An Analysis of the Impact of Magnet School Student Selection on Student Achievement and Student Attitudes Toward School
Date of Award
Specialist in Education (Ed.S.)
Dr. Doris Henry
Dr. Yvonne Tixier y Vigil
Dr. Robert C. O'Reilly
Magnet schools appear to be one alternative to the question of how society can desegregate the public school systems. The need to desegregate became apparent in 1954 when the Supreme Court ruled in the Brown v. Topeka Board of Education 347 US 483, 74 S.Ct. 686, 98 L.Ed. 873 (1954) landmark case that separate is not equal and public school systems must be desegregated. The magnet school is a means to achieve desegregation through voluntary choice. School systems officials charged with the task of creating alternatives, could create an attractive magnet school that was more appealing than sending children on long bus rides to attend a distant neighborhood school. To do this, the varying interests of many individuals have to be considered since all parents choosing a magnet school education for their child anticipate a high quality educational environment for their child. To meet the perceived needs of school districts' clientele, different types of magnet schools have been developed.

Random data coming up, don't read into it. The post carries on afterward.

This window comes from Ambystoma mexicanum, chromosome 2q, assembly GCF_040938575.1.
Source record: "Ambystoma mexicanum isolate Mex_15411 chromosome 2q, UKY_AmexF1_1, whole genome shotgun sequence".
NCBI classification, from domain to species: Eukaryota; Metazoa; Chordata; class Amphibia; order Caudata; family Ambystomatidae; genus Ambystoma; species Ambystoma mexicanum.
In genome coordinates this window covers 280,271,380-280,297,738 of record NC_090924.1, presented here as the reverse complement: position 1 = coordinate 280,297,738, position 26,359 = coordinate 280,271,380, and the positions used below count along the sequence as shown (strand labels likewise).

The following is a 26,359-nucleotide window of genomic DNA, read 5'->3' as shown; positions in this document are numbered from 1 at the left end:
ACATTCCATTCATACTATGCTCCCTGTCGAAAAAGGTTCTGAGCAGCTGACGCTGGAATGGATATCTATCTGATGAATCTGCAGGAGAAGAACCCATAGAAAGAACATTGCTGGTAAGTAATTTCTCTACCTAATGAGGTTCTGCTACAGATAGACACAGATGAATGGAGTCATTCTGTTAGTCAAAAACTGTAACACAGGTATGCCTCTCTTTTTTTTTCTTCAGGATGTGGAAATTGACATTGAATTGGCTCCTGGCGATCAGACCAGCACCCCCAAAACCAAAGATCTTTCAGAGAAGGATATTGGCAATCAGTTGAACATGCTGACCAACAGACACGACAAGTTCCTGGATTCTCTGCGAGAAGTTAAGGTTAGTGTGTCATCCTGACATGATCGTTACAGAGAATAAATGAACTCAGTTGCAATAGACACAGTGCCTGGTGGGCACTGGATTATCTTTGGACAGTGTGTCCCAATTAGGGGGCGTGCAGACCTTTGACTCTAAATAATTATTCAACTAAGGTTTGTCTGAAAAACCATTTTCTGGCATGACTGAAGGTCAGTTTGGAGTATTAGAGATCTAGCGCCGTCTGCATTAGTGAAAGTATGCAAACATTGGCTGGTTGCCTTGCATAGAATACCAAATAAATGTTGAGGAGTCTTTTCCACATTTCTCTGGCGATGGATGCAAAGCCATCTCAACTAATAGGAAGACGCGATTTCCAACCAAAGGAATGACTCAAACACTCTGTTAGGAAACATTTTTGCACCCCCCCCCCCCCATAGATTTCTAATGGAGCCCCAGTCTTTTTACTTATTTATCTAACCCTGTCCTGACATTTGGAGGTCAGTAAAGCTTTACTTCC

Melliger, Suzanne Mrzlak, "An Analysis of the Impact of Magnet School Student Selection on Student Achievement and Student Attitudes Toward School" (1991). Student Work. 2553.
Presented to the Graduate Faculty University of Nebraska at Omaha In Partial Fulfillment of the Requirements for the Degree Specialist in Education. Copyright Suzanne Mrzlak Melliger April, 1991